Yonatan Zungar, who recently left Google, wrote a lengthy Medium post responding to the memo:

What you just did was incredibly stupid and harmful. You just put out a manifesto inside the company arguing that some large fraction of your colleagues are at root not good enough to do their jobs, and that they’re only being kept in their jobs because of some political ideas. And worse than simply thinking these things or saying them in private, you’ve said them in a way that’s tried to legitimize this kind of thing across the company, causing other people to get up and say “wait, is that right?”

I need to be very clear here: not only was nearly everything you said in that document wrong, the fact that you did that has caused significant harm to people across this company, and to the company’s entire ability to function. And being aware of that kind of consequence is also part of your job, as in fact it would be at pretty much any other job. I am no longer even at the company and I’ve had to spend half of the past day talking to people and cleaning up the mess you’ve made. I can’t even imagine how much time and emotional energy has been sunk into this, not to mention reputational harm more broadly.

And as for its impact on you: Do you understand that at this point, I could not in good conscience assign anyone to work with you? I certainly couldn’t assign any women to deal with this, a good number of the people you might have to work with may simply punch you in the face, and even if there were a group of like-minded individuals I could put you with, nobody would be able to collaborate with them. You have just created a textbook hostile workplace environment.

A former engineering employee told the website, “I feel like there’s a lot of pushback from white dudes who genuinely feel like diversity is lowering the bar.”

Ari Balogh, Google’s VP of engineering, wrote in an internal memo obtained by Business Insider that “questioning our assumptions and sharing different perspectives,” is an important part of Google’s culture, but stereotypes and harmful assumptions are not.

“One of the aspects of the post that troubled me deeply was the bias inherent in suggesting that most women, or men, feel or act a certain way. That is stereotyping, and it is harmful,” Balogh wrote in the memo.

4. Damore, a Chess Champion as a Child, Graduated in the Top 3 Percent of His Class at the University of Illinois & Has Pursued a Ph.D. From Harvard

Damore is an Illinois native who graduated from the Illinois Mathematics and Science Academy in 2007, according to his Facebook page. As a child, Damore was a chess champion, earning the FIDE Master title, putting him in the >99th percentile, according to his CV. He won regional tournaments in 2004, 2005, 2006 and 2007, and finished second in the Nation Youth Action 2003 Chess Tournament. He was also the highest ranked player in the world in the video game Rise of Nations in 2004.

He then went on to the University of Illinois, where he graduated in 2010 in the top 3 percent of his class with a degree in molecular and cellular biology, according to his CV. He graduated as a James Scholar and was given the Bronze Tablet, the highest awards given to graduates, he said.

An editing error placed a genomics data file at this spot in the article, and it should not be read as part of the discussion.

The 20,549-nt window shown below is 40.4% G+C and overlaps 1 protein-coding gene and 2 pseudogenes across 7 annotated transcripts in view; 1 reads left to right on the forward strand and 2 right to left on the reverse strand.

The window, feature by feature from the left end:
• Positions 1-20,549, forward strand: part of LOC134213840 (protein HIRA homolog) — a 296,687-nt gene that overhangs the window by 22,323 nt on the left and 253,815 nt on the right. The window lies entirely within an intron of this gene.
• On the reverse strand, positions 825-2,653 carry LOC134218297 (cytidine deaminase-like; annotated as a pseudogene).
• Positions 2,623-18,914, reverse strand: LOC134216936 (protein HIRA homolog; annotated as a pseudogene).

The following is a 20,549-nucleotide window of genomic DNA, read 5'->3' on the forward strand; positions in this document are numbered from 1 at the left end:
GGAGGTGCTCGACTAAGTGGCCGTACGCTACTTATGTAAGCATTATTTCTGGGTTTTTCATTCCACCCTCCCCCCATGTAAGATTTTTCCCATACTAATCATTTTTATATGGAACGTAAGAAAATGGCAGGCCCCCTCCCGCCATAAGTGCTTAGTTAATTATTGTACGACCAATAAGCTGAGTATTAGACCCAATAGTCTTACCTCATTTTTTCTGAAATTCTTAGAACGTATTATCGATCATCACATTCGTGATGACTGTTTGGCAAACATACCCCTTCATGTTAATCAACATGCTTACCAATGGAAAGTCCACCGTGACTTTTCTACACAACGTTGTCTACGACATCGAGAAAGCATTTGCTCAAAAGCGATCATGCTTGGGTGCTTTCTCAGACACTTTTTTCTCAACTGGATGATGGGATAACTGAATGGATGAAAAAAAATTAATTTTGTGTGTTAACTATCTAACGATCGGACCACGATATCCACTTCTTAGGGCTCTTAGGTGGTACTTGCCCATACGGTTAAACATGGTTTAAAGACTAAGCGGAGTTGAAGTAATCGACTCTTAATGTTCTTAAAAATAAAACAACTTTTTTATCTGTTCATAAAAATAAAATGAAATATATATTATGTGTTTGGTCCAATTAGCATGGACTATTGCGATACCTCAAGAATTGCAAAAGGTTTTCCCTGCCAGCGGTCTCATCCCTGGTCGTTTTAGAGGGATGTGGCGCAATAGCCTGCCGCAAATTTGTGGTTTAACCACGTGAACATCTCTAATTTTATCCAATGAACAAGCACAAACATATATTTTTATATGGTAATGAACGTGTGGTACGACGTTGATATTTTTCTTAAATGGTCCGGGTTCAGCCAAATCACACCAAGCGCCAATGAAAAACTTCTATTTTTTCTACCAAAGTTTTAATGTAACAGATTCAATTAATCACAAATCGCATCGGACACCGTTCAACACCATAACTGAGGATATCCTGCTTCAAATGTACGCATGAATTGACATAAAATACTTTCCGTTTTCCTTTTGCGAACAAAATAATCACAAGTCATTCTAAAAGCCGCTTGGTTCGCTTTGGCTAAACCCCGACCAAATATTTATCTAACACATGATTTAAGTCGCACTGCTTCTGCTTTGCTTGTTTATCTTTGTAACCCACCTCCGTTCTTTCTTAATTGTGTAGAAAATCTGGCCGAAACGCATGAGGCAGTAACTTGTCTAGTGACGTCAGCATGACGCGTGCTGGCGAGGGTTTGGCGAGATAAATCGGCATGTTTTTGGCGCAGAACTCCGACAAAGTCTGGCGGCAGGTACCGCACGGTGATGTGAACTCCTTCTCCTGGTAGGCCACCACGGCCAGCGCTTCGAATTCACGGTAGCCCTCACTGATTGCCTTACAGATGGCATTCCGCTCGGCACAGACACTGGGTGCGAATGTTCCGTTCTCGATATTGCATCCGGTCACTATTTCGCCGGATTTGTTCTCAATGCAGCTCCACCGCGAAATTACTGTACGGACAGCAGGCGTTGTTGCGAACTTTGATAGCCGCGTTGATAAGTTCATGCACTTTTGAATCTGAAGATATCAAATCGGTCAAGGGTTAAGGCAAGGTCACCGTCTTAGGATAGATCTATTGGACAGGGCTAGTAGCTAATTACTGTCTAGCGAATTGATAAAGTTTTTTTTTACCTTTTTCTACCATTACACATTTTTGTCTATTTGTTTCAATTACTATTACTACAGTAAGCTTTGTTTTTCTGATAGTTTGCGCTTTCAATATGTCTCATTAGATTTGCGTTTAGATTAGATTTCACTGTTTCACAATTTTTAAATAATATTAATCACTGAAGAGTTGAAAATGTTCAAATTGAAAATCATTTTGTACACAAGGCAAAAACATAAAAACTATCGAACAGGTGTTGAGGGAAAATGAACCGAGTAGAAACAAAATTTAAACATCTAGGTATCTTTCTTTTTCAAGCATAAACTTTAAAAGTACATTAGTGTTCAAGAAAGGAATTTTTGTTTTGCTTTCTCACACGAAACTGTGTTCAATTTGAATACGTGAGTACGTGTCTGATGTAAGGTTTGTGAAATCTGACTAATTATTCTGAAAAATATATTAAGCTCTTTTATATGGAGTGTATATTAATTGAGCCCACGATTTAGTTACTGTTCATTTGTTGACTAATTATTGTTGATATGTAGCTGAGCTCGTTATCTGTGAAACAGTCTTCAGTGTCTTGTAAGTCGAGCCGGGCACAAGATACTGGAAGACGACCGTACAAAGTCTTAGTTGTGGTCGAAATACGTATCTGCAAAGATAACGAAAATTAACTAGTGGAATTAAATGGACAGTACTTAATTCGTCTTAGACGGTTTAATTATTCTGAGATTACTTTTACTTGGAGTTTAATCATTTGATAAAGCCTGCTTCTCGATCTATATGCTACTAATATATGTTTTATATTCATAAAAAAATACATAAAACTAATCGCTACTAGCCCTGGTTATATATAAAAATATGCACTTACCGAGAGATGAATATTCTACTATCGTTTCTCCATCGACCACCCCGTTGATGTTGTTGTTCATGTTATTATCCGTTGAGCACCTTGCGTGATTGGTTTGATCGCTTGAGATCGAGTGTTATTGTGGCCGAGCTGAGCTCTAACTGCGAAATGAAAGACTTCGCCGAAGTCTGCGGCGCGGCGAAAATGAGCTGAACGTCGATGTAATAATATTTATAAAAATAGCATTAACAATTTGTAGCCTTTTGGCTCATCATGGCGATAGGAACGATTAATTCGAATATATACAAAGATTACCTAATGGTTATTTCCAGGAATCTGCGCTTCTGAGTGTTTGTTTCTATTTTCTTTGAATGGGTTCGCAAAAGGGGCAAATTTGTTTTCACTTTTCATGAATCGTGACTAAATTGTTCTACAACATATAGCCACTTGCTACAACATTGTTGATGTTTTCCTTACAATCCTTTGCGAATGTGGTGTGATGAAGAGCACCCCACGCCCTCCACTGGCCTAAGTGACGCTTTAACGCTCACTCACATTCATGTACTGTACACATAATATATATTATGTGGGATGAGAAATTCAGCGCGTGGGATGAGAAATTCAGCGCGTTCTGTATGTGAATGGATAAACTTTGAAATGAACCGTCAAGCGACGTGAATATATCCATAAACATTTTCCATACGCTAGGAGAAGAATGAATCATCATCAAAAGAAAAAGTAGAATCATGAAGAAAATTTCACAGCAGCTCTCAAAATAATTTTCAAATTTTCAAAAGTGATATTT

Damore also pursued his Ph.D. in systems biology from Harvard University in from 2011 to 2013, according to his Linkedin profile. He is listed in the alumni section of the Harvard Systems Biology Ph.D. program, but Harvard told Wired that Damore did not complete his Ph.D. He did complete a master’s degree in systems biology in 2013, Harvard told Wired.

He has often shared his thoughts and philosophies about life on Facebook, with a seemingly sarcastic tone.

In November 2013 he wrote a Facebook post titled the “Efficient Guide to Effciency,” saying:

This guide is written under the premise that if you’re not brushing your teeth, going to the bathroom, answering emails, and doing yoga all at the same time every morning, you’re wasting your life. And that “proper” paragraphs are inefficient.

Sprint everywhere

Don’t think that just because you’re sprinting you can’t be eating breakfast.

Oats. The epitome of efficiency.
Also, the extra fiber will help shave your bowel movements to seconds

I fulfill my daily sleeping requirements by entering a deep REM state for a tenth of a second every time I blink. Alternatively, memorize your surroundings and sleep while sprinting everywhere.

Start all phone conversations with “Talk to me.” End all real life conversations by sprinting away without time-wasting pleasantries like “bye,” or the vapid waste of another precious syllable in “goodbye.”

I try not to interact with other people, but when I do I keep to a minimum of three conversations at once: two spoken languages and sign language. I am tempted to recommend quadrupling up by learning sign language with your feet, but most conversations will be held right before or while you’re sprinting so that’s out.